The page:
There's another worry too, and, though touchingly personal, it is no less important: her separation from husband Seth, who has remained in Los Angeles to tend his law practice.
"It's a very serious hardship," Shirley, 54, says. "A close marriage is something one can never get over missing. It's the kind of arrangement in which if I feel like talking or I want to crab, we talk or crab together. Or we communicate silently, sitting side by side in our chairs, reading."
The more practical Seth, 57, points out that he and Shirley, a California judge for 18 years, have often traveled separately. "It really isn't any fun going home to an empty house," he says, "but then we both have many things we enjoy doing alone."
His wife's stay in Washington could turn out to be a long one. She makes no secret of her desire to be the first woman justice on the Supreme Court. Capital gossips have suggested that Hufstedler accepted the Education post last October in hopes of gaining influence with Carter in case there's a vacancy on the Court. Hufstedler allows that when she was offered Education, she asked a White House staff member if it would rule out possible selection for the Court. Of her present job she says teasingly, "I consider this an experience from which ultimately I shall graduate."
Her appointment to it was not unanimously praised, largely because Judge Hufstedler's only previous involvement in education came as a trustee of two California colleges. The American Federation of Teachers called her selection "rather curious." Even a White House official said in January that her staff was forming "incredibly slowly." Now, however, National Education Association President Willard McGuire calls her "an excellent choice." Hufstedler herself acknowledges the transition from bench "to total Washington exposure was rather abrupt. It was like trying on a bikini for the first time—in the middle of Pennsylvania Avenue."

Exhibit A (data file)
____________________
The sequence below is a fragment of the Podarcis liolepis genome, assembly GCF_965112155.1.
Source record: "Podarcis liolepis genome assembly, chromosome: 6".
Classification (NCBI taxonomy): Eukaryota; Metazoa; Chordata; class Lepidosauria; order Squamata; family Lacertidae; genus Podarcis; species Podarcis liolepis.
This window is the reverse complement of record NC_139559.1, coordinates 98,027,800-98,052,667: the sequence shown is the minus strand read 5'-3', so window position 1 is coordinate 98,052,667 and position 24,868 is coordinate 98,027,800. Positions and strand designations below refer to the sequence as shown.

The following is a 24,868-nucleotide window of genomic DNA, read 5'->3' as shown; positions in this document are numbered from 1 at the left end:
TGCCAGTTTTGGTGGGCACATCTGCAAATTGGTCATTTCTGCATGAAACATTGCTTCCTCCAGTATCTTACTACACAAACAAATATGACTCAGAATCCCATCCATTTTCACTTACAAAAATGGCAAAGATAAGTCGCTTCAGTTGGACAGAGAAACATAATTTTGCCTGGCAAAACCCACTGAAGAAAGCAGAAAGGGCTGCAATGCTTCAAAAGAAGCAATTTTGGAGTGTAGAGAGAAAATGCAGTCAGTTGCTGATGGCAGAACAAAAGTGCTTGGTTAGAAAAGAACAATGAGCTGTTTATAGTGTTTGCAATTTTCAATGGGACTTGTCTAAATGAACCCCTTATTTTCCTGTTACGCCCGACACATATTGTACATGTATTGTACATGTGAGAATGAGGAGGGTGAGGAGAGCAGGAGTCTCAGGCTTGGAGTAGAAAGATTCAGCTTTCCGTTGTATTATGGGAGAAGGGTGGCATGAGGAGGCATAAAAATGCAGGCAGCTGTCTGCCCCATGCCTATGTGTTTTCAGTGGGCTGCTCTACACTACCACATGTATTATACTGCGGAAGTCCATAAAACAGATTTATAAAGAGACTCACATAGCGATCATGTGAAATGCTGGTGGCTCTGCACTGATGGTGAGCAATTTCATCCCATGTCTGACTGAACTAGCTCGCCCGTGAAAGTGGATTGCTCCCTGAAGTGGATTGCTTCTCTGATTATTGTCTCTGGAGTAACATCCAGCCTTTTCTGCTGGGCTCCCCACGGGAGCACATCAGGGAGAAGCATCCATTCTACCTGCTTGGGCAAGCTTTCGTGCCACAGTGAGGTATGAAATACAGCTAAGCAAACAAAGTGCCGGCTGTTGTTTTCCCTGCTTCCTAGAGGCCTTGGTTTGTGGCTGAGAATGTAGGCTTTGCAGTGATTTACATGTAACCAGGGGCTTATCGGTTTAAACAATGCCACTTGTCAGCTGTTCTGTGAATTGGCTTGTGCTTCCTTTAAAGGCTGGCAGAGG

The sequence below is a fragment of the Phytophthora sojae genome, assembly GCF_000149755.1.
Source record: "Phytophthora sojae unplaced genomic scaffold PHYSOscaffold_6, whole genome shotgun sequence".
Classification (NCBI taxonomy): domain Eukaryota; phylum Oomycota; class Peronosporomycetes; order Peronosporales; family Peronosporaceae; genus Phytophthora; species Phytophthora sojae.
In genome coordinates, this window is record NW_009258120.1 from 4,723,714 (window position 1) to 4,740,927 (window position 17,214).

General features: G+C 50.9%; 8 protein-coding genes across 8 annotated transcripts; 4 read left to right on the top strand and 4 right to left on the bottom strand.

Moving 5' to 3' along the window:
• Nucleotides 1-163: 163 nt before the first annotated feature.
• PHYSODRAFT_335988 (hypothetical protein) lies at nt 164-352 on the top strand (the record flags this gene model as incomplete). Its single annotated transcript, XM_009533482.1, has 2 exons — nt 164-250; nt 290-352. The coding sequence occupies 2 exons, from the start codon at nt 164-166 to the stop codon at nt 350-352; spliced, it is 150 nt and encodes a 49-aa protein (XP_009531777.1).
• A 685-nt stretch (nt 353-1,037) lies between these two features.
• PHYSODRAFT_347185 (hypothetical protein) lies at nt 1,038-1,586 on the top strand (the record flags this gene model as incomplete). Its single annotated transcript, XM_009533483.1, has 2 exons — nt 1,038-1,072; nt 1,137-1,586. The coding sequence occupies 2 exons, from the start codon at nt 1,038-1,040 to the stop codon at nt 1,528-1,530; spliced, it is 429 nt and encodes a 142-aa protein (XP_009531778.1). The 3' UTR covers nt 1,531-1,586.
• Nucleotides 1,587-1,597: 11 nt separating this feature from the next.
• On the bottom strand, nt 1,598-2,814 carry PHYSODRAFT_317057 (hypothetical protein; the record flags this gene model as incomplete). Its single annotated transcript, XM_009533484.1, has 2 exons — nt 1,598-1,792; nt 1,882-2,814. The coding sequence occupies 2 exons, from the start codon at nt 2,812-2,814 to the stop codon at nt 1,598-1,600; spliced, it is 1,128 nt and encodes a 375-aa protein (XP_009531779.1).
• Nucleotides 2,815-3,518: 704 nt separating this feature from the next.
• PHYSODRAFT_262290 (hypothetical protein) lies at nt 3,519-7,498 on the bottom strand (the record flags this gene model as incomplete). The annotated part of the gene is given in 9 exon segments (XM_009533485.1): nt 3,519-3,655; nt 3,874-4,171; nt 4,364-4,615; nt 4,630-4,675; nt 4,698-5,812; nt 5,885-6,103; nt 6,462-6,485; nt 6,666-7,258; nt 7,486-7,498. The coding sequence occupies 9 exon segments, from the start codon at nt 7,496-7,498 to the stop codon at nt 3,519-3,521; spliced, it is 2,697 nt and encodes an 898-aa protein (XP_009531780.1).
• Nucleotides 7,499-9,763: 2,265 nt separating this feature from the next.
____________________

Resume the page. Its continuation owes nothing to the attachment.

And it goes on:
She also has not been totally at ease with presidential campaigning. "I would be very uncomfortable about attempting a four-square, old-fashioned political speech," she says, "but it's different to speak to groups about the President's record on education because I believe every word I'm saying."
Since coming to Washington, Shirley has managed only infrequent trips home to see Seth and their son, Steven, 26, a medical student at the University of California at Irvine. The real cause of her homesickness, Seth suggests, might be the distance between 400 Maryland Ave., S.W., the department's new headquarters, and the San Gabriel Mountains near their home in Flintridge. The Hufstedlers' favorite hobby is mountain climbing—they've made five ascents in the Nepalese Himalayas, one to 18,000 feet.
She was born Shirley Mount. Her father was an itinerant building contractor, and before ending up at the University of New Mexico, Shirley switched schools more times than she can remember. "I never did subscribe to the general notion of what girls were supposed to do," she recalls. "I was a pretty girl, but beauty contests and cheerleading didn't interest me. I never liked any game in which I didn't think I had a reasonable possibility of coming in first."
Graduating from New Mexico at age 20, Shirley went to work to finance further education. "I was always going to have a career," she says. "The idea that I would grow up to be somebody's dependent didn't appeal to me." Employed briefly by actor Burgess Meredith and his wife, Paulette Goddard, Shirley found her duties included taking "their formidable parrot to the vet to get its toenails clipped."